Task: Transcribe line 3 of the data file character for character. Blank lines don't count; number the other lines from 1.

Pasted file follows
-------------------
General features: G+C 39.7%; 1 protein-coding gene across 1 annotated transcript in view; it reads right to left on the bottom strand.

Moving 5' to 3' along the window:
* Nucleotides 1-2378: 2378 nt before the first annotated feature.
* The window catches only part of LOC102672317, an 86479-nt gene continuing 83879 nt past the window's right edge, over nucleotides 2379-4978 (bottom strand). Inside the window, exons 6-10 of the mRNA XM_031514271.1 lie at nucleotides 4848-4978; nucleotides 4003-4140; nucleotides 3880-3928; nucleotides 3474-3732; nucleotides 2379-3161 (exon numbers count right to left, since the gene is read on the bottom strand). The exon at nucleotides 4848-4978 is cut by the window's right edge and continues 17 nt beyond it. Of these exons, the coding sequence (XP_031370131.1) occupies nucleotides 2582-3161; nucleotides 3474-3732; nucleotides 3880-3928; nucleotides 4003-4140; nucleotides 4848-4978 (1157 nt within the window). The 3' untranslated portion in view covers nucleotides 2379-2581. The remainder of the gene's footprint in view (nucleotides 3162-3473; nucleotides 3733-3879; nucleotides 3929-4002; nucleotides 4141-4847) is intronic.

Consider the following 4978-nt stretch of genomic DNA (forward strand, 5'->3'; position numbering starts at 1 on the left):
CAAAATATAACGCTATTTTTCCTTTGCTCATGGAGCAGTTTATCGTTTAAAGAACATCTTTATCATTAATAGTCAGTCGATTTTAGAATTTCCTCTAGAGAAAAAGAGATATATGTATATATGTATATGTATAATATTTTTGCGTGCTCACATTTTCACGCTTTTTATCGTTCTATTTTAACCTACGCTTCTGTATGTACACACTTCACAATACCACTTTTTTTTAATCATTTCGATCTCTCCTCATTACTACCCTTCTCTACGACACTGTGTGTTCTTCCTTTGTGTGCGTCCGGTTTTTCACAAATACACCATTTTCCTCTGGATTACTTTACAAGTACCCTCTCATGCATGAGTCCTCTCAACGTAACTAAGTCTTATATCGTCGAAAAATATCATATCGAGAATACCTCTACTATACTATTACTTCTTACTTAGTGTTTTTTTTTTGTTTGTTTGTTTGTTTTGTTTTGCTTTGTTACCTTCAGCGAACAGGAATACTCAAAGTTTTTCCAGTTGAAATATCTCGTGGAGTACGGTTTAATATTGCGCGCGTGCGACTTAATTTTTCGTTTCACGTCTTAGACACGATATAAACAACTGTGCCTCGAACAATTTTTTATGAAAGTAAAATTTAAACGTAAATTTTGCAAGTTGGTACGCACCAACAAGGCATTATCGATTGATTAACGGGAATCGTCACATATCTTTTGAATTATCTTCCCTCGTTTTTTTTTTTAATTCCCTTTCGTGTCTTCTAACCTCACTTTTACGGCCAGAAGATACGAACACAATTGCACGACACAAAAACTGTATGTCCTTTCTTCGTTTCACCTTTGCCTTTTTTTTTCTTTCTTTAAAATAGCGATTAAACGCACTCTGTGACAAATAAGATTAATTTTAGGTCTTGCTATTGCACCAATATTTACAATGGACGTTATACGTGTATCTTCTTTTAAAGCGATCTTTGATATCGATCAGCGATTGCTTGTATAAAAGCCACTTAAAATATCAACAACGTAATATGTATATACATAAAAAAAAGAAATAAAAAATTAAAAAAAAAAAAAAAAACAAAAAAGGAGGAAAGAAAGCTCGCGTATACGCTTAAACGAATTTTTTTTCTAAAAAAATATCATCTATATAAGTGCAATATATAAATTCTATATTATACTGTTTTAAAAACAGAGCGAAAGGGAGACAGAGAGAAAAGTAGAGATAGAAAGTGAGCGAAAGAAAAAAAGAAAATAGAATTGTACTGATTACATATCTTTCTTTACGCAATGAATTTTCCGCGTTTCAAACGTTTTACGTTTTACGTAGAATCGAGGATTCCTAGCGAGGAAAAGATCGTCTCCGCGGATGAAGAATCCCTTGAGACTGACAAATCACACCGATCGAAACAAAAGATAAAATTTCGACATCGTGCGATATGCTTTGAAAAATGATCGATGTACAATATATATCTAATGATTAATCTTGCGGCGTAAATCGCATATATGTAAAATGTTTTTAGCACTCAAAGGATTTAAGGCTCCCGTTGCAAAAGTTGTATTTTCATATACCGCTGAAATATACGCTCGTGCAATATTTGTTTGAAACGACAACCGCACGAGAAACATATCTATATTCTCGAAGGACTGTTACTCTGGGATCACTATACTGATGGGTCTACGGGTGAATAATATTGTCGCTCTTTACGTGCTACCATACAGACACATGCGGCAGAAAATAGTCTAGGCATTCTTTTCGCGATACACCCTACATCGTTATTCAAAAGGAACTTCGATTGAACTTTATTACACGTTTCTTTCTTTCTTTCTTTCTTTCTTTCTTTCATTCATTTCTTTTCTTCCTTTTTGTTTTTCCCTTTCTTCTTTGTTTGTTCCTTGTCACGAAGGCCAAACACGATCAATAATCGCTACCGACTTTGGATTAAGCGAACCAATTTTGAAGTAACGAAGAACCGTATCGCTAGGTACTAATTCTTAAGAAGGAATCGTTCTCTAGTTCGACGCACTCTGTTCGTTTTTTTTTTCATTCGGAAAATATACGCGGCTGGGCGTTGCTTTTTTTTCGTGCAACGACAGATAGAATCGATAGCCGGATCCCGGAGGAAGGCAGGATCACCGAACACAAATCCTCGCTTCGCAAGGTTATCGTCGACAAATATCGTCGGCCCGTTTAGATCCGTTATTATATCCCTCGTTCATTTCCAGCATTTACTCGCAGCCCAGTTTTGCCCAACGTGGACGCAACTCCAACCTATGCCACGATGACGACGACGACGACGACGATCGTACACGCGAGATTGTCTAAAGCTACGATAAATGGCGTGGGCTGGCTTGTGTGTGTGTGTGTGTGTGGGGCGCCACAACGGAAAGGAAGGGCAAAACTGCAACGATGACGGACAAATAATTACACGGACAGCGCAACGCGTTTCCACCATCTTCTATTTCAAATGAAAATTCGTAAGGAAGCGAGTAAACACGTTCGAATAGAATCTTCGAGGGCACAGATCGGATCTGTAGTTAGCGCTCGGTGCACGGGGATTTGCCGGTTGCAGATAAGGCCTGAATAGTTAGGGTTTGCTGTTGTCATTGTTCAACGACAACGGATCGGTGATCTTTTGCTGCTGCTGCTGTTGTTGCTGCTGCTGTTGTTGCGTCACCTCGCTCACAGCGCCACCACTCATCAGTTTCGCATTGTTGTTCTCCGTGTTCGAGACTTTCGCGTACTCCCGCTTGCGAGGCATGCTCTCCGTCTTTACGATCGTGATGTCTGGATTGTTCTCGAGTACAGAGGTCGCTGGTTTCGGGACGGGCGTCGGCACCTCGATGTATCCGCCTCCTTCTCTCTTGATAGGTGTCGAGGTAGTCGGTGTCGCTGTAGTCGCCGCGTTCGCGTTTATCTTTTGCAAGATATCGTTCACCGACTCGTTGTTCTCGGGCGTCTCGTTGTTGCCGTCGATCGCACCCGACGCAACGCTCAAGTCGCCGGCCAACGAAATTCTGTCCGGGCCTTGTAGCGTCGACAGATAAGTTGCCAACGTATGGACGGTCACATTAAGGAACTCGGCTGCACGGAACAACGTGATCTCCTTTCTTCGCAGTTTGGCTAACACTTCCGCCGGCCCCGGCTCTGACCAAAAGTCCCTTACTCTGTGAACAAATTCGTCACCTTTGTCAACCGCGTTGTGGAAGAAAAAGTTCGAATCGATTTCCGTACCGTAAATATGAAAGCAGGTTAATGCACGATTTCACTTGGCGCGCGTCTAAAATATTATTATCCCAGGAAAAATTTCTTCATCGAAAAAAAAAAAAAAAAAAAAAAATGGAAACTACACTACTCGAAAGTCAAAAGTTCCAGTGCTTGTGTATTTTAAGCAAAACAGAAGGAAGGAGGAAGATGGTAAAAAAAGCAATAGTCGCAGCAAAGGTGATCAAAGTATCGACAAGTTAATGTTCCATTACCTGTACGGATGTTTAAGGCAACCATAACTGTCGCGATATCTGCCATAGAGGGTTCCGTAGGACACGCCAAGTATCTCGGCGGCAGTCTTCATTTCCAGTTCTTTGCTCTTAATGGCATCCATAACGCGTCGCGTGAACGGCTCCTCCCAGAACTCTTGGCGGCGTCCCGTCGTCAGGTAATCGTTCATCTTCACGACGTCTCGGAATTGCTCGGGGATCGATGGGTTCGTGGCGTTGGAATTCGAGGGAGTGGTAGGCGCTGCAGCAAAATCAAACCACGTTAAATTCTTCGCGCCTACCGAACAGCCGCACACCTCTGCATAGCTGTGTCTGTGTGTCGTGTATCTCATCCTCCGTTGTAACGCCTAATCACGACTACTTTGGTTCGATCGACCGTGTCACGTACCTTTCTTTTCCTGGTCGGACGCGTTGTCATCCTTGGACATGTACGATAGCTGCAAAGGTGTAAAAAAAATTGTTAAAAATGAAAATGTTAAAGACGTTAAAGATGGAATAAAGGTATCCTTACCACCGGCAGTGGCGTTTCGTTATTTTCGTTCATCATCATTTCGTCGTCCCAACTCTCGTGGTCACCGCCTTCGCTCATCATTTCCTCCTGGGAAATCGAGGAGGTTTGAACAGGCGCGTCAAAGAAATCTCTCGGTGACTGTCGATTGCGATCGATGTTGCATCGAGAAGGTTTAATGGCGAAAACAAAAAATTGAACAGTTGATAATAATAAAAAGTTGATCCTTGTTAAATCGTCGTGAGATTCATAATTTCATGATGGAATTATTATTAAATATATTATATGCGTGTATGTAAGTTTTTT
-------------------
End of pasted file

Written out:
* Nucleotides 1-2378: 2378 nt before the first annotated feature.